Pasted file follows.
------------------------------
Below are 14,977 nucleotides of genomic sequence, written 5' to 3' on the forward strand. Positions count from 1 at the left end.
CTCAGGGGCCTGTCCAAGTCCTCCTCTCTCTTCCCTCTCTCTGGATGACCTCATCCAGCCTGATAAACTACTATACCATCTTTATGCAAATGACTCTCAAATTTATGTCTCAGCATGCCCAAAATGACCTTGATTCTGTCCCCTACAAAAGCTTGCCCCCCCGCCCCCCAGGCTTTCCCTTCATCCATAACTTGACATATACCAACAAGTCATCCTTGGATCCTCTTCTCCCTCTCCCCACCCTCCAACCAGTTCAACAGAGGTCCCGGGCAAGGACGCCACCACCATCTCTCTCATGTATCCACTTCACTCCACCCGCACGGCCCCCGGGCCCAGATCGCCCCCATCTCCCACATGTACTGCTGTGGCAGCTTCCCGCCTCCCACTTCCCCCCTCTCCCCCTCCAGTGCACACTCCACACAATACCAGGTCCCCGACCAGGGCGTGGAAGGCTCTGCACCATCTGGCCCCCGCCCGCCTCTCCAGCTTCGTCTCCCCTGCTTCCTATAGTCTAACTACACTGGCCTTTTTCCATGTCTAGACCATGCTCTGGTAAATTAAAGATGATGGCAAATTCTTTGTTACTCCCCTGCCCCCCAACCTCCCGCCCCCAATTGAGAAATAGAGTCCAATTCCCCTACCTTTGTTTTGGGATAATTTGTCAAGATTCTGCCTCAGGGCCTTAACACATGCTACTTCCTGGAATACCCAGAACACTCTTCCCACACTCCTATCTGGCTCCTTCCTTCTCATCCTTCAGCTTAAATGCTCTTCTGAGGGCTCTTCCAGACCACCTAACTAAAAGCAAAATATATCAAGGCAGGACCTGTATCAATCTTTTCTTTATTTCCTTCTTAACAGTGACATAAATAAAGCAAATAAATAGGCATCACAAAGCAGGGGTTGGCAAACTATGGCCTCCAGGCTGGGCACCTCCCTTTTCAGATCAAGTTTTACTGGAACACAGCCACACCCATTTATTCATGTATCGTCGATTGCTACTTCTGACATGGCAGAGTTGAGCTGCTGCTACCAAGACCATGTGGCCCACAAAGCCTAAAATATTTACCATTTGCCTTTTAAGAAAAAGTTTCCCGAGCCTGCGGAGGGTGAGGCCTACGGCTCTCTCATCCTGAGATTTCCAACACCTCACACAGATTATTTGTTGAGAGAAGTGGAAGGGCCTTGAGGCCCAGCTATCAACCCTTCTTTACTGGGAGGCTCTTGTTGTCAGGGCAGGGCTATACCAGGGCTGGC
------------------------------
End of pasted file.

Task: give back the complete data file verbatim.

Below are 14,977 nucleotides of genomic sequence, written 5' to 3' on the forward strand. Positions count from 1 at the left end.
CTCAGGGGCCTGTCCAAGTCCTCCTCTCTCTTCCCTCTCTCTGGATGACCTCATCCAGCCTGATAAACTACTATACCATCTTTATGCAAATGACTCTCAAATTTATGTCTCAGCATGCCCAAAATGACCTTGATTCTGTCCCCTACAAAAGCTTGCCCCCCCGCCCCCCAGGCTTTCCCTTCATCCATAACTTGACATATACCAACAAGTCATCCTTGGATCCTCTTCTCCCTCTCCCCACCCTCCAACCAGTTCAACAGAGGTCCCGGGCAAGGACGCCACCACCATCTCTCTCATGTATCCACTTCACTCCACCCGCACGGCCCCCGGGCCCAGATCGCCCCCATCTCCCACATGTACTGCTGTGGCAGCTTCCCGCCTCCCACTTCCCCCCTCTCCCCCTCCAGTGCACACTCCACACAATACCAGGTCCCCGACCAGGGCGTGGAAGGCTCTGCACCATCTGGCCCCCGCCCGCCTCTCCAGCTTCGTCTCCCCTGCTTCCTATAGTCTAACTACACTGGCCTTTTTCCATGTCTAGACCATGCTCTGGTAAATTAAAGATGATGGCAAATTCTTTGTTACTCCCCTGCCCCCCAACCTCCCGCCCCCAATTGAGAAATAGAGTCCAATTCCCCTACCTTTGTTTTGGGATAATTTGTCAAGATTCTGCCTCAGGGCCTTAACACATGCTACTTCCTGGAATACCCAGAACACTCTTCCCACACTCCTATCTGGCTCCTTCCTTCTCATCCTTCAGCTTAAATGCTCTTCTGAGGGCTCTTCCAGACCACCTAACTAAAAGCAAAATATATCAAGGCAGGACCTGTATCAATCTTTTCTTTATTTCCTTCTTAACAGTGACATAAATAAAGCAAATAAATAGGCATCACAAAGCAGGGGTTGGCAAACTATGGCCTCCAGGCTGGGCACCTCCCTTTTCAGATCAAGTTTTACTGGAACACAGCCACACCCATTTATTCATGTATCGTCGATTGCTACTTCTGACATGGCAGAGTTGAGCTGCTGCTACCAAGACCATGTGGCCCACAAAGCCTAAAATATTTACCATTTGCCTTTTAAGAAAAAGTTTCCCGAGCCTGCGGAGGGTGAGGCCTACGGCTCTCTCATCCTGAGATTTCCAACACCTCACACAGATTATTTGTTGAGAGAAGTGGAAGGGCCTTGAGGCCCAGCTATCAACCCTTCTTTACTGGGAGGCTCTTGTTGTCAGGGCAGGGCTATACCAGGGCTGGC